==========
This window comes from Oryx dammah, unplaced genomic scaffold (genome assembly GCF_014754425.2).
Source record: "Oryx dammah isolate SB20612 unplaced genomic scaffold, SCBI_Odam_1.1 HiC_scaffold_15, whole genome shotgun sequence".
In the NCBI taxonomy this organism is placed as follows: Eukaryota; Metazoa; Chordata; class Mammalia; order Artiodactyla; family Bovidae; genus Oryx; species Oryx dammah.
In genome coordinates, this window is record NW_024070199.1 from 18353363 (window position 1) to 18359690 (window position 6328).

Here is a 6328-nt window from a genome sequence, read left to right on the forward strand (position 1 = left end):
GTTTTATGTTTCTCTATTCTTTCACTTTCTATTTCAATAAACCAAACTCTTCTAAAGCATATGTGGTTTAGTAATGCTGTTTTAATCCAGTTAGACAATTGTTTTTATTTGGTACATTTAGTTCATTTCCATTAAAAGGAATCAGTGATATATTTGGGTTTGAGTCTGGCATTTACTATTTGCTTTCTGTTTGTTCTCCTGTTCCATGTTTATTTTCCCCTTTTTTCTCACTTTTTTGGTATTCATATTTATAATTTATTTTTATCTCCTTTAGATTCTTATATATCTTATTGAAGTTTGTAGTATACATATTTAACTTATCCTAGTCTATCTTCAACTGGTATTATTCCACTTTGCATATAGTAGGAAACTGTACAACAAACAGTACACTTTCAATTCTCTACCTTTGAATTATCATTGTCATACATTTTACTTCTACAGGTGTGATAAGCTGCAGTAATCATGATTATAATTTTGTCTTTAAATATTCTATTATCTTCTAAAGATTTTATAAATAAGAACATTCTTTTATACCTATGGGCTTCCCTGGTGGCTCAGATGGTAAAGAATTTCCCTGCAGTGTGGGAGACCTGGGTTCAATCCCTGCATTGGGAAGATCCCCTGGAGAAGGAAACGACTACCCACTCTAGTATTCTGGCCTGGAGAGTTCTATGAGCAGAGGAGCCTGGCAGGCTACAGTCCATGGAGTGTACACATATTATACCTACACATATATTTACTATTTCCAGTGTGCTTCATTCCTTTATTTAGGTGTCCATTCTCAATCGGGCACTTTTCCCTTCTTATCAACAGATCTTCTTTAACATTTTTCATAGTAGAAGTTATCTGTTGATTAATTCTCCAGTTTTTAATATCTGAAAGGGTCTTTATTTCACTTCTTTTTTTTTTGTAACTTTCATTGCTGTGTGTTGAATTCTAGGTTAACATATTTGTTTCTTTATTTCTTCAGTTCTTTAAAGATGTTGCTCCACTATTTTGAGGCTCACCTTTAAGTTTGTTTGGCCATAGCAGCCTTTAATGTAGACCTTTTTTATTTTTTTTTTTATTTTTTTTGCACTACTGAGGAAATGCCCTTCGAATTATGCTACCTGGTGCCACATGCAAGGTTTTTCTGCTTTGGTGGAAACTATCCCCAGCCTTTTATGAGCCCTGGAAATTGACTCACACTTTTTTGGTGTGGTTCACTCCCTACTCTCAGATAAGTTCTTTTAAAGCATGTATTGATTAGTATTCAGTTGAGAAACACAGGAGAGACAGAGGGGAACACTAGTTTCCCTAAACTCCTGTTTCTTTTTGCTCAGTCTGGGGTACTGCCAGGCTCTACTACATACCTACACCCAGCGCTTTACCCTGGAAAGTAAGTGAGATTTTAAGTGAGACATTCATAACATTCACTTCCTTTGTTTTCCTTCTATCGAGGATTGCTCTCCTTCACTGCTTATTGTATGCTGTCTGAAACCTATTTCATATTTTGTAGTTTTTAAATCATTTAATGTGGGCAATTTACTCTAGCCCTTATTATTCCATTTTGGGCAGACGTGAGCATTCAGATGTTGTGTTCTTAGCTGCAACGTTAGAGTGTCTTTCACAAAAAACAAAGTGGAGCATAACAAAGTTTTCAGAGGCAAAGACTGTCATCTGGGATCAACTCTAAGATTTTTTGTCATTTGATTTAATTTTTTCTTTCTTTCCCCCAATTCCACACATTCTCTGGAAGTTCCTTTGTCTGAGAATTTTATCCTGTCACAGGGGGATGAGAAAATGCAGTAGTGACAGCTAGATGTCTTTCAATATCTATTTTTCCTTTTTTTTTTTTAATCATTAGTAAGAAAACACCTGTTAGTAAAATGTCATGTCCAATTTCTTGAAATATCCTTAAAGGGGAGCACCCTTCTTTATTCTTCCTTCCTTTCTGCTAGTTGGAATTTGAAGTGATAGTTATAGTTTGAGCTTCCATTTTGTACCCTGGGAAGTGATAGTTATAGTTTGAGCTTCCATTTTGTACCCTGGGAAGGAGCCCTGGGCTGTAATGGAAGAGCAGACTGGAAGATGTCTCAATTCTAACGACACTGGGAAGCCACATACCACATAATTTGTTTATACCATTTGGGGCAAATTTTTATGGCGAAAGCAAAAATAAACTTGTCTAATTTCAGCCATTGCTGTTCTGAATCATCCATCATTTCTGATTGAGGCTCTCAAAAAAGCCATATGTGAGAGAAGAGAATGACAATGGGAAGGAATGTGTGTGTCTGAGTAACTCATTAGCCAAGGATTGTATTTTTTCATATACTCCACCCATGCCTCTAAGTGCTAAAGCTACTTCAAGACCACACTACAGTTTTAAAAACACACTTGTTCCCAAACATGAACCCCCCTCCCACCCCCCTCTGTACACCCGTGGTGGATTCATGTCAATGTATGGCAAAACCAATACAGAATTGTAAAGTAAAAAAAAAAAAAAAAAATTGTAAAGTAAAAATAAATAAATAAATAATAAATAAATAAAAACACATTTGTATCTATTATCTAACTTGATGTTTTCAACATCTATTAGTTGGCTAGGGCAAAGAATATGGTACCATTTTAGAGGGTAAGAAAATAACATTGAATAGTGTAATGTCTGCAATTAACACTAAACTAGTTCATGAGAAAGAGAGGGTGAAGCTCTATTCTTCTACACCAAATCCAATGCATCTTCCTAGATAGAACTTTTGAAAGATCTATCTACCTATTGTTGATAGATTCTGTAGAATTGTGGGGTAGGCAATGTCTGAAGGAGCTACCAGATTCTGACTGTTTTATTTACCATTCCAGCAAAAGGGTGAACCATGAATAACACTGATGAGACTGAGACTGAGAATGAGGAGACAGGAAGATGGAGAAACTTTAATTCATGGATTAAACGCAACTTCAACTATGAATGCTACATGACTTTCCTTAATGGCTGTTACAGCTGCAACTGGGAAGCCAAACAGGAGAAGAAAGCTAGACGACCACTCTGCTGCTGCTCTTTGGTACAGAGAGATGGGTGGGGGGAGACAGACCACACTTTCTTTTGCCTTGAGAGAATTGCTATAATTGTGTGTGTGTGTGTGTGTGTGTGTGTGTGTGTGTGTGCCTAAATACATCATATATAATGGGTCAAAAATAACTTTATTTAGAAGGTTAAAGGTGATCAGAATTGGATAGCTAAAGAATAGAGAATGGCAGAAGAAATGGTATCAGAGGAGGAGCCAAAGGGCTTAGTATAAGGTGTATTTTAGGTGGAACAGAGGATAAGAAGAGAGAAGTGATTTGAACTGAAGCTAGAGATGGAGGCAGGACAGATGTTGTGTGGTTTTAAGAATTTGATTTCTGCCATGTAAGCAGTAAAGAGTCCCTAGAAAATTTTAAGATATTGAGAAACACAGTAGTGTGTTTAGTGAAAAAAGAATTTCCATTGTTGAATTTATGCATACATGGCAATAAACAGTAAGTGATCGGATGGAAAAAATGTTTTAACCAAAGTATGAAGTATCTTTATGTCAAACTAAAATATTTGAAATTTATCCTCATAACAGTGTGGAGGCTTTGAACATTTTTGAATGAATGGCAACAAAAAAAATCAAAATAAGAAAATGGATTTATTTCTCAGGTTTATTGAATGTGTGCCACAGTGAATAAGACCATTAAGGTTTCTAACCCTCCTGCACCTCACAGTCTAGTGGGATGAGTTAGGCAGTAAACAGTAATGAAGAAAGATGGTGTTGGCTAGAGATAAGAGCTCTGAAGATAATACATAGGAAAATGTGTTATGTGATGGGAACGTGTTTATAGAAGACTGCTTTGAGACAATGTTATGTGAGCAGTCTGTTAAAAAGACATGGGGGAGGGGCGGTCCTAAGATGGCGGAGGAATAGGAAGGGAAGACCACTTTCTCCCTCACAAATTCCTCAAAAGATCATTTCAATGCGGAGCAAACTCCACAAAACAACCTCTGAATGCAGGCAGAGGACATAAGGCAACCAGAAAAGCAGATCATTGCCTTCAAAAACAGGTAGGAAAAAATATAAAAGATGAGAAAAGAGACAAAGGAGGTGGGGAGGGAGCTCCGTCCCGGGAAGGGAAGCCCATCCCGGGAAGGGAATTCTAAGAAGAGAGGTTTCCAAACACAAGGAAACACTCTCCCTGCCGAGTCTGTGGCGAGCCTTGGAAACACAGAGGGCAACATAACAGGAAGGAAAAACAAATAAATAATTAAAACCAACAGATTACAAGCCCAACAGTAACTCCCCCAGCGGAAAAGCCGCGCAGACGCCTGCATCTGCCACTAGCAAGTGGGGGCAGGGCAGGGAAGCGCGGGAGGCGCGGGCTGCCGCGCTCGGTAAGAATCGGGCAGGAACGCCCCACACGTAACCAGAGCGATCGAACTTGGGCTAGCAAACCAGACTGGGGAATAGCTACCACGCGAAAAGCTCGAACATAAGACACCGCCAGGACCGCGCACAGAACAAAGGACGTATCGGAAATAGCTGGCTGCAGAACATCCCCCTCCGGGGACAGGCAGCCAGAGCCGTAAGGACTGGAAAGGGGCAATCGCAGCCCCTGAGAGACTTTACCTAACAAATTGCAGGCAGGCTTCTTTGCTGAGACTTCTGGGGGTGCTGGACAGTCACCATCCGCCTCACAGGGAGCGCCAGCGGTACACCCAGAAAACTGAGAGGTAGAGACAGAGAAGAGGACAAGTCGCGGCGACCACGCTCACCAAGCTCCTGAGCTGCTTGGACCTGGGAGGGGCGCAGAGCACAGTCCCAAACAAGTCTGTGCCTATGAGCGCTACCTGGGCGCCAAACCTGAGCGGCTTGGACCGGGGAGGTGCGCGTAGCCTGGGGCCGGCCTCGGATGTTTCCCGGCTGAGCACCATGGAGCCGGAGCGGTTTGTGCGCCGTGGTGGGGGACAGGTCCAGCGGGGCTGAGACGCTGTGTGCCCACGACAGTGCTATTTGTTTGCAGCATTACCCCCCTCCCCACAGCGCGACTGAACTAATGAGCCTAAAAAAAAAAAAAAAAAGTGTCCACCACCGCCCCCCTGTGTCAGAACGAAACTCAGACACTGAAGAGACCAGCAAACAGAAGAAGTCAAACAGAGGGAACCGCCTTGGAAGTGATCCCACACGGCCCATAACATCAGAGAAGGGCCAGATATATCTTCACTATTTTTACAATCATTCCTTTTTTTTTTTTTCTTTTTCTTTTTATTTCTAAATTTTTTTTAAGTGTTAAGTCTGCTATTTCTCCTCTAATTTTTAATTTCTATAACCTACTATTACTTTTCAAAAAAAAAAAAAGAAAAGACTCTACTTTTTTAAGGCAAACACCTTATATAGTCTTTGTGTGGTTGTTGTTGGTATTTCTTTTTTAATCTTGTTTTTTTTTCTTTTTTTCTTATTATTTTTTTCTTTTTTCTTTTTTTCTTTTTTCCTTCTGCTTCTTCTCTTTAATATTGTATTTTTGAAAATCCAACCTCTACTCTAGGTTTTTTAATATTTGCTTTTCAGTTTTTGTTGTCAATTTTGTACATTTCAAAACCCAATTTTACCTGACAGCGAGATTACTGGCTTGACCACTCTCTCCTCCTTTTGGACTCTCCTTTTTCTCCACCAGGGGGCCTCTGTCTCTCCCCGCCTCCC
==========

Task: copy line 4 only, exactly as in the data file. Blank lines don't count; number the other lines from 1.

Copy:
In genome coordinates, this window is record NW_024070199.1 from 18353363 (window position 1) to 18359690 (window position 6328).